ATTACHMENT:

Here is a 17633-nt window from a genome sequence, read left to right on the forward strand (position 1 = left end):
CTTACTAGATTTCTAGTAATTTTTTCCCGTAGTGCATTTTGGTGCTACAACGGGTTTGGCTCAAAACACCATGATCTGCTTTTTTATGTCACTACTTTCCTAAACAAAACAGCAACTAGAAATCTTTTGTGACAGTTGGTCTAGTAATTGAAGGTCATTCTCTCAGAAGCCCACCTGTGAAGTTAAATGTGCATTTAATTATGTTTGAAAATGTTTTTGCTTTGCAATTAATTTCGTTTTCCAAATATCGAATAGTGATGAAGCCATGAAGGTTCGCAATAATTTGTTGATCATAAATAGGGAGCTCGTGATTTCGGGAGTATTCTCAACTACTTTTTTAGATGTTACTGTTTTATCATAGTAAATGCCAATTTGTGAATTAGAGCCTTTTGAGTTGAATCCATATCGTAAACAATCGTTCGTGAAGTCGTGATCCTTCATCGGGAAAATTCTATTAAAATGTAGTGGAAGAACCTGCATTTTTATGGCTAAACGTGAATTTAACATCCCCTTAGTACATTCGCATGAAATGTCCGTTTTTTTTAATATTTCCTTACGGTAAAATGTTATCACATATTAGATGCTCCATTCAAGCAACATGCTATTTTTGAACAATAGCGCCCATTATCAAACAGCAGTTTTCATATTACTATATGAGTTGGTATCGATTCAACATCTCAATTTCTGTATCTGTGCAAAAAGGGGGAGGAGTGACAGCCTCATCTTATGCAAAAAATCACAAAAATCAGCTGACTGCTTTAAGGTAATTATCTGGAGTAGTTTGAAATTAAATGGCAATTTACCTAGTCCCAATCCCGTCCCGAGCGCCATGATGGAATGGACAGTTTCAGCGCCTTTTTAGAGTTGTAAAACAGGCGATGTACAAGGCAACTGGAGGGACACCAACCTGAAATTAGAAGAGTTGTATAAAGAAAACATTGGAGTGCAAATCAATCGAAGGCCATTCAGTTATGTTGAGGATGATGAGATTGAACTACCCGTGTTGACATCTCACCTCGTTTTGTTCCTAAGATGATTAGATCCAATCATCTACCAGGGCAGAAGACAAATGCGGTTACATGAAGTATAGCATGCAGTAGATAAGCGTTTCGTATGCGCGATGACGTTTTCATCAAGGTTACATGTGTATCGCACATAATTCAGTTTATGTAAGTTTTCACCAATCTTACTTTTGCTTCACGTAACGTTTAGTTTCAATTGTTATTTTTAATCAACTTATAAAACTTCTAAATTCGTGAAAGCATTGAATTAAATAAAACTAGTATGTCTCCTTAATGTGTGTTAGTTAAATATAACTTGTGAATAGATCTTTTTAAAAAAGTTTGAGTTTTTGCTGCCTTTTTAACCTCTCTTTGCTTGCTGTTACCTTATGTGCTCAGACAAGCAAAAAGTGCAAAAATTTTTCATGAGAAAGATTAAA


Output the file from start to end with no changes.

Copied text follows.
Here is a 17633-nt window from a genome sequence, read left to right on the forward strand (position 1 = left end):
CTTACTAGATTTCTAGTAATTTTTTCCCGTAGTGCATTTTGGTGCTACAACGGGTTTGGCTCAAAACACCATGATCTGCTTTTTTATGTCACTACTTTCCTAAACAAAACAGCAACTAGAAATCTTTTGTGACAGTTGGTCTAGTAATTGAAGGTCATTCTCTCAGAAGCCCACCTGTGAAGTTAAATGTGCATTTAATTATGTTTGAAAATGTTTTTGCTTTGCAATTAATTTCGTTTTCCAAATATCGAATAGTGATGAAGCCATGAAGGTTCGCAATAATTTGTTGATCATAAATAGGGAGCTCGTGATTTCGGGAGTATTCTCAACTACTTTTTTAGATGTTACTGTTTTATCATAGTAAATGCCAATTTGTGAATTAGAGCCTTTTGAGTTGAATCCATATCGTAAACAATCGTTCGTGAAGTCGTGATCCTTCATCGGGAAAATTCTATTAAAATGTAGTGGAAGAACCTGCATTTTTATGGCTAAACGTGAATTTAACATCCCCTTAGTACATTCGCATGAAATGTCCGTTTTTTTTAATATTTCCTTACGGTAAAATGTTATCACATATTAGATGCTCCATTCAAGCAACATGCTATTTTTGAACAATAGCGCCCATTATCAAACAGCAGTTTTCATATTACTATATGAGTTGGTATCGATTCAACATCTCAATTTCTGTATCTGTGCAAAAAGGGGGAGGAGTGACAGCCTCATCTTATGCAAAAAATCACAAAAATCAGCTGACTGCTTTAAGGTAATTATCTGGAGTAGTTTGAAATTAAATGGCAATTTACCTAGTCCCAATCCCGTCCCGAGCGCCATGATGGAATGGACAGTTTCAGCGCCTTTTTAGAGTTGTAAAACAGGCGATGTACAAGGCAACTGGAGGGACACCAACCTGAAATTAGAAGAGTTGTATAAAGAAAACATTGGAGTGCAAATCAATCGAAGGCCATTCAGTTATGTTGAGGATGATGAGATTGAACTACCCGTGTTGACATCTCACCTCGTTTTGTTCCTAAGATGATTAGATCCAATCATCTACCAGGGCAGAAGACAAATGCGGTTACATGAAGTATAGCATGCAGTAGATAAGCGTTTCGTATGCGCGATGACGTTTTCATCAAGGTTACATGTGTATCGCACATAATTCAGTTTATGTAAGTTTTCACCAATCTTACTTTTGCTTCACGTAACGTTTAGTTTCAATTGTTATTTTTAATCAACTTATAAAACTTCTAAATTCGTGAAAGCATTGAATTAAATAAAACTAGTATGTCTCCTTAATGTGTGTTAGTTAAATATAACTTGTGAATAGATCTTTTTAAAAAAGTTTGAGTTTTTGCTGCCTTTTTAACCTCTCTTTGCTTGCTGTTACCTTATGTGCTCAGACAAGCAAAAAGTGCAAAAATTTTTCATGAGAAAGATTAAA